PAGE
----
Speaker 1: Have you ever wondered, is there a perfect amount of stocks that I need to own that will maximize returns yet reduce risk? Is there a perfect strategy, a blueprint out there that I can use? And this is a question that I’m sure has plagued Dalia’s mind for a long while. How do I balance my investing strategy flawlessly and right? Allio, I don’t know how long he has been working on the strategy for probably years. Just experimenting with different variables and amounts like a scientist would, except instead of chemicals is focused on investments. And over time he developed a strategy called the Holy Grail of investing.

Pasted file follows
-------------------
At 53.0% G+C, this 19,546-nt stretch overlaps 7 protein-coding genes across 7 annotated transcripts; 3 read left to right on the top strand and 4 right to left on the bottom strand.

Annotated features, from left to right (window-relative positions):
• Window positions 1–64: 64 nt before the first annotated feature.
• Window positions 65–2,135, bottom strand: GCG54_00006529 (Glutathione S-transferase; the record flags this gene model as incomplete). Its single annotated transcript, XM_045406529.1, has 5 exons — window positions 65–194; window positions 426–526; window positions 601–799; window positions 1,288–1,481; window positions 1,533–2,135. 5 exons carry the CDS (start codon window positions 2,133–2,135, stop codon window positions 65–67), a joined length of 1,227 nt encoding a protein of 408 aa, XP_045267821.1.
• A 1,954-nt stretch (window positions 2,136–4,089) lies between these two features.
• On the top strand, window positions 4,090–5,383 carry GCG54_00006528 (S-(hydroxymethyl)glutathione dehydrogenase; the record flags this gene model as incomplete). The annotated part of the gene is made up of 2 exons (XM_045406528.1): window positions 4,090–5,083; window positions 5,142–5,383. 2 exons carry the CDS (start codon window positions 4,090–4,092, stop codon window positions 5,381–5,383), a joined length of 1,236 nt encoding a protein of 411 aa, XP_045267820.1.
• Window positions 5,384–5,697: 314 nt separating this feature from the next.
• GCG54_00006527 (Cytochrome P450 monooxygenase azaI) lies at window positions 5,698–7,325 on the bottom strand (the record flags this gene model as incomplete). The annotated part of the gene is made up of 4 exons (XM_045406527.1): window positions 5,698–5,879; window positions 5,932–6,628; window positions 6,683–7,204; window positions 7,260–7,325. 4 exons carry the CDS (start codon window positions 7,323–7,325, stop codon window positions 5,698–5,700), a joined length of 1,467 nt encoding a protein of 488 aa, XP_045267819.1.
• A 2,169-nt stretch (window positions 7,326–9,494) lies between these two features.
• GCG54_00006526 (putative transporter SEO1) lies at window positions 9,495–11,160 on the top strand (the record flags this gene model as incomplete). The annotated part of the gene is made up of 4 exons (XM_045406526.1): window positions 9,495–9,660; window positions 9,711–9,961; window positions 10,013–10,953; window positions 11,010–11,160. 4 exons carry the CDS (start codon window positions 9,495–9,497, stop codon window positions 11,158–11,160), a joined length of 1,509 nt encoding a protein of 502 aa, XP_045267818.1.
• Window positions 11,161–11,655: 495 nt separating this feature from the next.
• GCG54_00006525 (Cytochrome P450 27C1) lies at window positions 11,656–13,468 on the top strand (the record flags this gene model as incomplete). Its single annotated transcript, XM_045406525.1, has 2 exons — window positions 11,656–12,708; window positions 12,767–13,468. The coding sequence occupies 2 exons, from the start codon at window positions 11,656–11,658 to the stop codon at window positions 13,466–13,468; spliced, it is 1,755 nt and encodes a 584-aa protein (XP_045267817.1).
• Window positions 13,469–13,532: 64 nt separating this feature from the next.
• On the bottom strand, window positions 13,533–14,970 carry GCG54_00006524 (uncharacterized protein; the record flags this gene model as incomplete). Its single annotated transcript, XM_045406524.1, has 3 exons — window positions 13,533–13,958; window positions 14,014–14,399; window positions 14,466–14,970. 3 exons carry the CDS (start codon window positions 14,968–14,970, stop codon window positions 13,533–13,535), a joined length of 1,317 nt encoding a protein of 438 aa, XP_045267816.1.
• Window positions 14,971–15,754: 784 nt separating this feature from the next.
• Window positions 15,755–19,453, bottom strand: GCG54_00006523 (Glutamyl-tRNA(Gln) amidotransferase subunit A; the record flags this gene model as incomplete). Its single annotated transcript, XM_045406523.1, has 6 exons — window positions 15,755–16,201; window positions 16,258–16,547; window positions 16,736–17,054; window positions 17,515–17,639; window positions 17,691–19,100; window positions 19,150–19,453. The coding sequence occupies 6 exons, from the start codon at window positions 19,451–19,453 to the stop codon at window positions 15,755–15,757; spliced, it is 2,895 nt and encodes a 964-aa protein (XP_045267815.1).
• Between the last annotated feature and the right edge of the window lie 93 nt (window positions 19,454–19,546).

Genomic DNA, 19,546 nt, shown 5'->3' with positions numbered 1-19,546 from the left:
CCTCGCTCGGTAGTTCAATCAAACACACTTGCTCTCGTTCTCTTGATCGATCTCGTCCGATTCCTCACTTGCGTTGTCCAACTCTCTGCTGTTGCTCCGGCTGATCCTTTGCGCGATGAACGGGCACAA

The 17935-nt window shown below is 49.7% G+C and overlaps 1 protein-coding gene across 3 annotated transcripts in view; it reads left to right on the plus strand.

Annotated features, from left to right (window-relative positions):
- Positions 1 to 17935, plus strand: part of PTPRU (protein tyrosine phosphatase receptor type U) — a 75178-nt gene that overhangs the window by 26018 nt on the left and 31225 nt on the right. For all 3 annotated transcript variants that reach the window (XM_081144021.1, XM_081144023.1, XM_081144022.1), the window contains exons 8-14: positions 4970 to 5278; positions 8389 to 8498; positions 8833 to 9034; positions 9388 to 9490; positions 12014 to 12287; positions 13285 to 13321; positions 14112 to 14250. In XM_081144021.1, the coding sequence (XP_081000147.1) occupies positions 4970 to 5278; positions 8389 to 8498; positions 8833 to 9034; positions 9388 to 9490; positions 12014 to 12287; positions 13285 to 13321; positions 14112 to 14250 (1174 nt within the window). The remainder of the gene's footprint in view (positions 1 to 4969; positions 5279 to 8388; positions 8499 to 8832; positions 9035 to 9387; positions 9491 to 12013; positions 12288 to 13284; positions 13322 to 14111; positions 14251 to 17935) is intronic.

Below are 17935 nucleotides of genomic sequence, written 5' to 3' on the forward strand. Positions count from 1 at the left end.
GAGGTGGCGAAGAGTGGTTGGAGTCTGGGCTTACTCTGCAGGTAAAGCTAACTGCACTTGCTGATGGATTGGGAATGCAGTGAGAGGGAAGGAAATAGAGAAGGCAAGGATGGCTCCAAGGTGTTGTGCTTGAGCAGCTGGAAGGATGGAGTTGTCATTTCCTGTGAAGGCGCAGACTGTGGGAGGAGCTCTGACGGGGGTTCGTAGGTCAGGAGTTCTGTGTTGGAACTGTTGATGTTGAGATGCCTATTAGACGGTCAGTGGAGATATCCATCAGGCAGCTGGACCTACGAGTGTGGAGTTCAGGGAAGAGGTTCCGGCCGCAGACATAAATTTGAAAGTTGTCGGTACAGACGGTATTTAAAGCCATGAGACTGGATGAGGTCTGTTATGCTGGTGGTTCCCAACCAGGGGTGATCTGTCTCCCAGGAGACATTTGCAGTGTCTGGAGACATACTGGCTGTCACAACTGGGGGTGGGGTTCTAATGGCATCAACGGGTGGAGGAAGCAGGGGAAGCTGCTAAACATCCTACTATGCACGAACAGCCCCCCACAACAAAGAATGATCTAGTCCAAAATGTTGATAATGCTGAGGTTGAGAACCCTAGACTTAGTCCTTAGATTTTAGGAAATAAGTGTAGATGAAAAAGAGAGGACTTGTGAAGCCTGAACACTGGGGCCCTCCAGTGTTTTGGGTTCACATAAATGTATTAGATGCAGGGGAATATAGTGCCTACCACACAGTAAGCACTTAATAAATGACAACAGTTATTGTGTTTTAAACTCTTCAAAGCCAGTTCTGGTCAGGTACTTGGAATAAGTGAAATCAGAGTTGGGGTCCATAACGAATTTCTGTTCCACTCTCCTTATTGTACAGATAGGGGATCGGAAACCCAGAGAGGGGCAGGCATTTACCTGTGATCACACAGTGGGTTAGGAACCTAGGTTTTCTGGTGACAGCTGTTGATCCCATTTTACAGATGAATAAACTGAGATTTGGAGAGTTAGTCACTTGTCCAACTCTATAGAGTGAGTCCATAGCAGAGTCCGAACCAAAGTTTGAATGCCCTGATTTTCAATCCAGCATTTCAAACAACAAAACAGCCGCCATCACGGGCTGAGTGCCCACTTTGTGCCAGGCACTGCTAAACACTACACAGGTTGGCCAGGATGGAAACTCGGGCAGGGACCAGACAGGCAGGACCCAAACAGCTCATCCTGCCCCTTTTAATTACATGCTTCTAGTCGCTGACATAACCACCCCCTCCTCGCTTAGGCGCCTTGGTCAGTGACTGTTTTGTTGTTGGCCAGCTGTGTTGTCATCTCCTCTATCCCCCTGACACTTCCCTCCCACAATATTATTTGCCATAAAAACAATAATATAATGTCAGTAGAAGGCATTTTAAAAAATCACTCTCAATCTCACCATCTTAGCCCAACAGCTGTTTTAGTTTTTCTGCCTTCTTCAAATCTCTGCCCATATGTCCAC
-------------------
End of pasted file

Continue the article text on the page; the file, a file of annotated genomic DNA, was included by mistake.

The Holy Grail strategy answers the question How do we structure our portfolio for maximum returns at as low risk as possible? Luckily enough, DeLeo hasn’t just kept the strategy to himself. He shared it with the world. And I’m going to teach you the strategy and this video. It’s a very important one. OK, I need to bring your attention to this graph now. It may look a little bit confusing. A couple too many lines for you, perhaps, but I’m going to explain this very simply. So on the left side of the graph, we have portfolio standard deviation. This is just a way of measuring risk. OK, on the bottom of the graph, we have the number of assets in the portfolio. These can be stocks. This can be gold, real estate, any type of assets. So we’ve got risk. We’ve got the number of assets in. The third ingredient to this graph is correlation. So that’s the correlation between each asset. Now, for those who don’t know what correlation means, it just means how connected is each asset or how strongly linked are they together, for example, Coca-Cola and Pepsi stock, they will have a strong correlation because their consumers are similar, their business model is similar and they are strongly connected together. Whereas let’s say Costco and American retailer and the Royal Bank of Canada, they have a weak correlation because they are in completely different countries and they have completely different business models. So let’s get back to the graph. OK, now we’re getting into the meat and potatoes, the important part of it. So what this graph, we assume that we’ve got an asset that has a 10 percent risk and a 10 percent standard deviation. And to make it simple, we also assume that the asset has a 10 percent return and then you add on a different asset with the same return up until 10, 20, 30 times, however many assets you want to add. The question becomes, the more assets you add on, how does it affect the risk of the overall portfolio? And the interesting thing that you’ll notice is the more of these assets that you have, the lower your risk becomes. You see, as you go along the x axis, the more stocks and assets that you own, the lower the risk becomes. And this is why Dalio says diversification is not for idiots, it’s actually for the wise. And Dalio said knowing how to diversify well is more important than almost anything. But notice, he said, diversifying well, because you don’t need to own hundreds of different stocks to be well diversified. You see, if you look at this graph that we’ve been analyzing, there’s a point where increased diversification doesn’t do that much.